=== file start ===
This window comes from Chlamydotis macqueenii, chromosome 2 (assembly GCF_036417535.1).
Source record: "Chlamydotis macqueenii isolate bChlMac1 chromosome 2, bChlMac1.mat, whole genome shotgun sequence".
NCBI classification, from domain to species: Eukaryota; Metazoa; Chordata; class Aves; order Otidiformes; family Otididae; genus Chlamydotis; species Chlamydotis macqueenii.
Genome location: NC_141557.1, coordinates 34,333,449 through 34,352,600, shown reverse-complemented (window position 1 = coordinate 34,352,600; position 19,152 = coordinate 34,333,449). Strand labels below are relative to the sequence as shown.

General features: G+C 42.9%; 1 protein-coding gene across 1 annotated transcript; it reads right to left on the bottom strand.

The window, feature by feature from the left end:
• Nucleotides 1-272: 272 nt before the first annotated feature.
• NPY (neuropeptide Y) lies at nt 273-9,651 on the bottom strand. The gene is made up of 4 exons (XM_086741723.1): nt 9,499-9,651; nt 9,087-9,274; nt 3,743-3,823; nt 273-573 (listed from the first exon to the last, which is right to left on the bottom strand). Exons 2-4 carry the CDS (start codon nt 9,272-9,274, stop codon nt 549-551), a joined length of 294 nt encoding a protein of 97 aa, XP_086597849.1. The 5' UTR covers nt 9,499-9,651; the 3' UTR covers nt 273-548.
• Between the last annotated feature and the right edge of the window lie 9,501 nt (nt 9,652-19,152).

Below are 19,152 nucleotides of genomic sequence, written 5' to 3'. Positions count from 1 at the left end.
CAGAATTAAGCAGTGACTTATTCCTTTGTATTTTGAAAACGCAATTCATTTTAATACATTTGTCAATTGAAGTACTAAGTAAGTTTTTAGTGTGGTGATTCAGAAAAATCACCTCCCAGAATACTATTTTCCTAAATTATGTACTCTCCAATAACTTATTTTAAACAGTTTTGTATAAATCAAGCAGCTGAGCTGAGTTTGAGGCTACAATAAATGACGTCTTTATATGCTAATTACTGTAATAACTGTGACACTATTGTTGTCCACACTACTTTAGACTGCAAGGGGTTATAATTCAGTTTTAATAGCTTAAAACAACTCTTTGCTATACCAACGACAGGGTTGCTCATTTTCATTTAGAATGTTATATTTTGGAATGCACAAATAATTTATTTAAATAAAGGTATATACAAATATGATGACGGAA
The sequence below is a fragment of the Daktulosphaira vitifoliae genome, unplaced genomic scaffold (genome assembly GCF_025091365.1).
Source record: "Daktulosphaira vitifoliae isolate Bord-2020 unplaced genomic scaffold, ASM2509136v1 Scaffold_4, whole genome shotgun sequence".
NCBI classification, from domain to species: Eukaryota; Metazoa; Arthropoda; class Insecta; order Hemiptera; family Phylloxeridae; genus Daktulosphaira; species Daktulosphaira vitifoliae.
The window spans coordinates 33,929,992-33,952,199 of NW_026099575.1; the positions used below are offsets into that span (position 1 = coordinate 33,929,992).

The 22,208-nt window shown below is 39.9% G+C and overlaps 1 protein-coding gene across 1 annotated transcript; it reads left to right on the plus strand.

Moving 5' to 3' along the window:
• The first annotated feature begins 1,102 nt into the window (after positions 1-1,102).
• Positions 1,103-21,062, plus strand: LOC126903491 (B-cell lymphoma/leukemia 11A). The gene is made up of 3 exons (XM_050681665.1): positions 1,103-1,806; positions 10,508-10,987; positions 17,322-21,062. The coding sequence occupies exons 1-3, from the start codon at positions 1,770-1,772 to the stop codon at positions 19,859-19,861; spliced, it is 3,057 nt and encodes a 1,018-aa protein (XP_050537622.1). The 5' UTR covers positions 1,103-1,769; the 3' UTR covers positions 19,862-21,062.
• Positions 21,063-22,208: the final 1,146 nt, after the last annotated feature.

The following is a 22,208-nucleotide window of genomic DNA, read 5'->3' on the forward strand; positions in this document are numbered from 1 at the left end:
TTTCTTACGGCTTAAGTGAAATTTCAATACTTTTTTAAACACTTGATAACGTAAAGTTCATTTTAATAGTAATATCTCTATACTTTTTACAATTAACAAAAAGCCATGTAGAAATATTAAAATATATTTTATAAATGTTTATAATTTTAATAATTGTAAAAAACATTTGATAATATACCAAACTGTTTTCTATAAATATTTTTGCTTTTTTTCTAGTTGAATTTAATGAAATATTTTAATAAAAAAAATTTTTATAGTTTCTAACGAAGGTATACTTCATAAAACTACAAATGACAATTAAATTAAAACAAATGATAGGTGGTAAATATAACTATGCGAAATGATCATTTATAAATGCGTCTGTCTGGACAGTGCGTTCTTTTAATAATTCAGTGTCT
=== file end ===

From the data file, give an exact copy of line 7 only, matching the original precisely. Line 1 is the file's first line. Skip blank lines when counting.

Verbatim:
• Nucleotides 1-272: 272 nt before the first annotated feature.